How Low Can Interest Rates Go In India?
With the Indian government’s Rs 20 lakh crore economic package likely to provide limited fiscal support to the economy, the onus now shifts back to monetary policy.
A rapid collapse of growth, and the expectation that inflation will remain in check, is seen prompting India’s Monetary Policy Committee to cut rates once again when it meets in June. At 4.4 percent, the repo rate is already at its lowest. The reverse repo rate at 3.75 percent is marginally higher than what it was in the aftermath of the
global financial crisis.
Still, economists expect steep rate cuts ahead.
Pranjul Bhandari, chief India economist at HSBC, expects the MPC to cut rates by 40 basis points in June. Rahul Bajoria, chief India economist at Barclays, expects the committee to cut rates by 50 basis points in June, followed by a cut of 40 basis points in August. Prachi Mishra, chief India economist at Goldman Sachs, also expects another 100 basis points in rate cuts between now and the third quarter.
That would take the repo rate down to 3.4 percent. If the current 65-basis-point corridor between repo and reverse repo rate is maintained, the latter would move down to 2.75 percent.
The Taylor Rule
What are the factors that will determine how low policy rates can go in India?
One commonly used equation to determine this “terminal interest rate” is the ‘Taylor Rule’, first proposed by economist John Taylor in 1993. One of the variations of the Taylor Rule uses an equation based on the real interest rate; the difference between the current level of inflation and the targeted level of inflation; and the output gap, which is the difference between the current level of output and the potential output.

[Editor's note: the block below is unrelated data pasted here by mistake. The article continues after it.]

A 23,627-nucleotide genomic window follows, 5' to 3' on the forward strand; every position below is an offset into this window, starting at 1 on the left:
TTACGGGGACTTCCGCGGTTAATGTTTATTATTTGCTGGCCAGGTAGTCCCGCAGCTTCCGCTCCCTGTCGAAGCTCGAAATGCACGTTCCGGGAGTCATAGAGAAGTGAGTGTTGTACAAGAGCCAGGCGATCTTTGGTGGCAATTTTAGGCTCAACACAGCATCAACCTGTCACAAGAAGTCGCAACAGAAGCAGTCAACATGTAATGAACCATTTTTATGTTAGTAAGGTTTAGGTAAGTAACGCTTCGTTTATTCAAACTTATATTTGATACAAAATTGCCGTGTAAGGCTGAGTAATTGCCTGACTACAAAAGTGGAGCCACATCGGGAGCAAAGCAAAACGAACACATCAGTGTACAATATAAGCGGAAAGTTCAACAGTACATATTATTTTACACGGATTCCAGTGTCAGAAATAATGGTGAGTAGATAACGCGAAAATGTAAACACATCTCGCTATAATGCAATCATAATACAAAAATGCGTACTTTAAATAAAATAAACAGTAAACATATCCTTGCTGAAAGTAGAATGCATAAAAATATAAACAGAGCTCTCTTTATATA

Going by that rule, what would be the terminal interest rate in India amid the current conditions?
Abhiman Das, RBI Chair Professor In Finance and Economics at the Indian Institute of Management-Ahmedabad, said that in the face of an unprecedented output loss, the standard Taylor Rule framework is difficult to apply. However, this is how Das sees the emerging interest rate scenario:
- While guessing the output gap is fraught with uncertainty, what is certain is that it is sizeably negative. Both actual and potential growth have fallen sharply.
- At the same time, the inflation gap has remained positive and expected to be so at least for a quarter.
- Therefore, within the Taylor Rule framework, you would give much higher weight to the output gap relative to the inflation gap.
- If you assume a real interest rate of 1.5 percent, an output gap of -2 percent and an inflation gap is 2 percent, then, with a respective weightage of 0.9 and 0.5, the standard Taylor Rule would predict a short run interest rate as low as about 1 percent.
The ‘Positive Real Rate’ Philosophy
The other broad rule of thumb used for determining the appropriate level of policy rate is that inflation-adjusted real interest rates should be positive.